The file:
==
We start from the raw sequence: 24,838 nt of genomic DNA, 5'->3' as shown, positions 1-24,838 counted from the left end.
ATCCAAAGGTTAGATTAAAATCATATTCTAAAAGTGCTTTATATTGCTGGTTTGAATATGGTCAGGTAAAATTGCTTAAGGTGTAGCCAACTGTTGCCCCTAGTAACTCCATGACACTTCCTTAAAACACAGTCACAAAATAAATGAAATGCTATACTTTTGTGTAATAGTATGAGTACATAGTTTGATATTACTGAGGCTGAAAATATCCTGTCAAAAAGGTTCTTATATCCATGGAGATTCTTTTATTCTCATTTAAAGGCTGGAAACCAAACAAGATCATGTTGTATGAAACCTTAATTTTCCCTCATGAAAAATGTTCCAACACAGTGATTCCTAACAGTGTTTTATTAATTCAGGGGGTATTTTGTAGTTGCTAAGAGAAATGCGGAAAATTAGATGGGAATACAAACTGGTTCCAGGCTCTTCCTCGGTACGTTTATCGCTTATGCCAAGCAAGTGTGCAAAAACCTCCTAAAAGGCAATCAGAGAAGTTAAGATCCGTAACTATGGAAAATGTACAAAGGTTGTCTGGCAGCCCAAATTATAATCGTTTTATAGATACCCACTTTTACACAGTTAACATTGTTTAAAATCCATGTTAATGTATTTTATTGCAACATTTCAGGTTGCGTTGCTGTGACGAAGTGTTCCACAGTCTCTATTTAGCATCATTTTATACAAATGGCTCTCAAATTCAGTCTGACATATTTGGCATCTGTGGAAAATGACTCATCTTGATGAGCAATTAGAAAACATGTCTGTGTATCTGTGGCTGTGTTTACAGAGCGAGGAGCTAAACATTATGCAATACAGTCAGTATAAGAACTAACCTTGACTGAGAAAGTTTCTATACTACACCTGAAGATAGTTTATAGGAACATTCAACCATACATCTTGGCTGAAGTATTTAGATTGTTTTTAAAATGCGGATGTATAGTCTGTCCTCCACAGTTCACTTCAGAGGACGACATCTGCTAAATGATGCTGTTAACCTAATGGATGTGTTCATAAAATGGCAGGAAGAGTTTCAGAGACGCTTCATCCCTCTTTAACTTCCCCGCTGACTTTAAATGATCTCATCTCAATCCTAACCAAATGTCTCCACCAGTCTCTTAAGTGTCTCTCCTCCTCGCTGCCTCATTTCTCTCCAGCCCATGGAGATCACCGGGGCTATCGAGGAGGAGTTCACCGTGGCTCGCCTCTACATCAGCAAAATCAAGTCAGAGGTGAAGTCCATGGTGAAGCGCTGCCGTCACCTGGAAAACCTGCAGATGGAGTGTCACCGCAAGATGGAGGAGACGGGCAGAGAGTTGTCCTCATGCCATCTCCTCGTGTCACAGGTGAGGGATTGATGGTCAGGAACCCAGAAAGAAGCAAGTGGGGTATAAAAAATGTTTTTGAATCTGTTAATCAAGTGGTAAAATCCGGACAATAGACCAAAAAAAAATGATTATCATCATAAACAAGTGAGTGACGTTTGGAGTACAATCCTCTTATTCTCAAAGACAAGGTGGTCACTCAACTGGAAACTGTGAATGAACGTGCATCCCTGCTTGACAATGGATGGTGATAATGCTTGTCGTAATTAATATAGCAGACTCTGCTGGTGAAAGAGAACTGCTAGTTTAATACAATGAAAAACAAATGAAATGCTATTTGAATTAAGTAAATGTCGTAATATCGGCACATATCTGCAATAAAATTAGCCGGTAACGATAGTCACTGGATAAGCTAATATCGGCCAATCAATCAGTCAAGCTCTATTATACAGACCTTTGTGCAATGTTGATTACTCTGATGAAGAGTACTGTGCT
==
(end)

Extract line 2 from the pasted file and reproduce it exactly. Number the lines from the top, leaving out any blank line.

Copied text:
ATCCAAAGGTTAGATTAAAATCATATTCTAAAAGTGCTTTATATTGCTGGTTTGAATATGGTCAGGTAAAATTGCTTAAGGTGTAGCCAACTGTTGCCCCTAGTAACTCCATGACACTTCCTTAAAACACAGTCACAAAATAAATGAAATGCTATACTTTTGTGTAATAGTATGAGTACATAGTTTGATATTACTGAGGCTGAAAATATCCTGTCAAAAAGGTTCTTATATCCATGGAGATTCTTTTATTCTCATTTAAAGGCTGGAAACCAAACAAGATCATGTTGTATGAAACCTTAATTTTCCCTCATGAAAAATGTTCCAACACAGTGATTCCTAACAGTGTTTTATTAATTCAGGGGGTATTTTGTAGTTGCTAAGAGAAATGCGGAAAATTAGATGGGAATACAAACTGGTTCCAGGCTCTTCCTCGGTACGTTTATCGCTTATGCCAAGCAAGTGTGCAAAAACCTCCTAAAAGGCAATCAGAGAAGTTAAGATCCGTAACTATGGAAAATGTACAAAGGTTGTCTGGCAGCCCAAATTATAATCGTTTTATAGATACCCACTTTTACACAGTTAACATTGTTTAAAATCCATGTTAATGTATTTTATTGCAACATTTCAGGTTGCGTTGCTGTGACGAAGTGTTCCACAGTCTCTATTTAGCATCATTTTATACAAATGGCTCTCAAATTCAGTCTGACATATTTGGCATCTGTGGAAAATGACTCATCTTGATGAGCAATTAGAAAACATGTCTGTGTATCTGTGGCTGTGTTTACAGAGCGAGGAGCTAAACATTATGCAATACAGTCAGTATAAGAACTAACCTTGACTGAGAAAGTTTCTATACTACACCTGAAGATAGTTTATAGGAACATTCAACCATACATCTTGGCTGAAGTATTTAGATTGTTTTTAAAATGCGGATGTATAGTCTGTCCTCCACAGTTCACTTCAGAGGACGACATCTGCTAAATGATGCTGTTAACCTAATGGATGTGTTCATAAAATGGCAGGAAGAGTTTCAGAGACGCTTCATCCCTCTTTAACTTCCCCGCTGACTTTAAATGATCTCATCTCAATCCTAACCAAATGTCTCCACCAGTCTCTTAAGTGTCTCTCCTCCTCGCTGCCTCATTTCTCTCCAGCCCATGGAGATCACCGGGGCTATCGAGGAGGAGTTCACCGTGGCTCGCCTCTACATCAGCAAAATCAAGTCAGAGGTGAAGTCCATGGTGAAGCGCTGCCGTCACCTGGAAAACCTGCAGATGGAGTGTCACCGCAAGATGGAGGAGACGGGCAGAGAGTTGTCCTCATGCCATCTCCTCGTGTCACAGGTGAGGGATTGATGGTCAGGAACCCAGAAAGAAGCAAGTGGGGTATAAAAAATGTTTTTGAATCTGTTAATCAAGTGGTAAAATCCGGACAATAGACCAAAAAAAAATGATTATCATCATAAACAAGTGAGTGACGTTTGGAGTACAATCCTCTTATTCTCAAAGACAAGGTGGTCACTCAACTGGAAACTGTGAATGAACGTGCATCCCTGCTTGACAATGGATGGTGATAATGCTTGTCGTAATTAATATAGCAGACTCTGCTGGTGAAAGAGAACTGCTAGTTTAATACAATGAAAAACAAATGAAATGCTATTTGAATTAAGTAAATGTCGTAATATCGGCACATATCTGCAATAAAATTAGCCGGTAACGATAGTCACTGGATAAGCTAATATCGGCCAATCAATCAGTCAAGCTCTATTATACAGACCTTTGTGCAATGTTGATTACTCTGATGAAGAGTACTGTGCT